Upon her death, Nawal leaves a will requesting that her children, Simon and Jeanne, find their father and lost brother. Simon refuses, but Jeanne continues on her own, following in her mother's footsteps. She finds her extended family. They refuse to speak to Jeanne because of the shame her mother brought on the family. She then finds the prison and learns from a former employee that her mother was tortured and gave birth in prison. He gives her the name of the nurse who assisted Nawal during childbirth.

Distraught, she calls Simon to join her. He arrives with their mother's former employer from Canada. They find the nurse and ask about the baby who was born in prison. The nurse reveals their mother gave birth to twins, Janaan and Sarwan whom she safeguarded.

A local notary identifies the name of their lost half-brother as Nihad of May. They trace the warlord who conducted the revenge attack on Kfar Khout and destroyed the orphanage. Simon learns that the warlord had spared the children and took them in and trained them to fight alongside them. Nihad becomes a sniper and searches for his mother. He becomes crazed with war but is refused the chance to become a martyr by the warlord. He returns to Daresh as a sniper and is eventually captured by the enemy. They turn him to their side and train him to be a prison torturer. He is sent to the Kfar Ryat prison where Simon's mother was held. The warlord reveals that Nihad adopts the name Abou Tareq.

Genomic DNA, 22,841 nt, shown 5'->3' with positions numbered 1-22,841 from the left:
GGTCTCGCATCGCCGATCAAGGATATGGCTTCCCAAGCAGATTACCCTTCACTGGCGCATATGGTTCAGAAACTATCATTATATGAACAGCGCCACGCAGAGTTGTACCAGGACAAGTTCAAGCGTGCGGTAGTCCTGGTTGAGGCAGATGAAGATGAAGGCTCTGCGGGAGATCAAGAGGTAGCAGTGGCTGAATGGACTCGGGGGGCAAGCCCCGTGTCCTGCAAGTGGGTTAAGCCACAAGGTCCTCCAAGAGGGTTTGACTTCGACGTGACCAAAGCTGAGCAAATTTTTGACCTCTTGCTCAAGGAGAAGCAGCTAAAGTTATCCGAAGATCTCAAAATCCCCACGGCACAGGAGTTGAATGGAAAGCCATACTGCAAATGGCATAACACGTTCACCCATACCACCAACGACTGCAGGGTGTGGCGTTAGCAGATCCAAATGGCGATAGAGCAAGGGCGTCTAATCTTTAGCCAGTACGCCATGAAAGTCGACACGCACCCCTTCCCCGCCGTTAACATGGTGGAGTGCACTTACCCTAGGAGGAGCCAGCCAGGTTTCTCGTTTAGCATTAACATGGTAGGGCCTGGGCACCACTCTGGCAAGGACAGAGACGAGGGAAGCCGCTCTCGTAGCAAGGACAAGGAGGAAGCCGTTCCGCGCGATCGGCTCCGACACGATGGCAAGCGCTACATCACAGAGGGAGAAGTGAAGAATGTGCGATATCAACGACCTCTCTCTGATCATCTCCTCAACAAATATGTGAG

Having discovered that their father is their half-brother, they find out that he too had moved to Canada. They find him, and deliver the letters from their mother—one for the father and one for the son. We learn that after many years living in Canada, while swimming in a pool, Nawal had spotted a man with a tattooed heel. She approaches him and although he does not recognise her, she realises upon seeing his face that he was also her rapist in prison. She suffers a stroke from the shock and eventually dies, giving instructions to her employer, a notary, about the letters and instructions for her children. Their task fulfilled, the children are now allowed to leave an engraved headstone at her grave.

Her first son, Nihad, having read the letters, realises what he had done to his own mother, and visits her grave.

Magazine »

Read global coverage through women's eyes

Letters to a Better World

Letters to a Better World

Community »

Connect with women on the ground worldwide

DRC: A Dream Come True

DRC: A Dream Come True

Campaigns »

Be heard at influential forums

WWW: Women Weave the Web

WWW: Women Weave the Web

Programs »

Help us train women citizen journalists

World Pulse Voices of Our Future

World Pulse Voices of Our Future

Blog »

Read the latest from World Pulse headquarters

The Women of World Pulse LIVE: Meet Jampa

The Women of World Pulse LIVE: Meet Jampa

Partners »

Join forces with our wide network of partners

Nobel Women's Initiative

Nobel Women's Initiative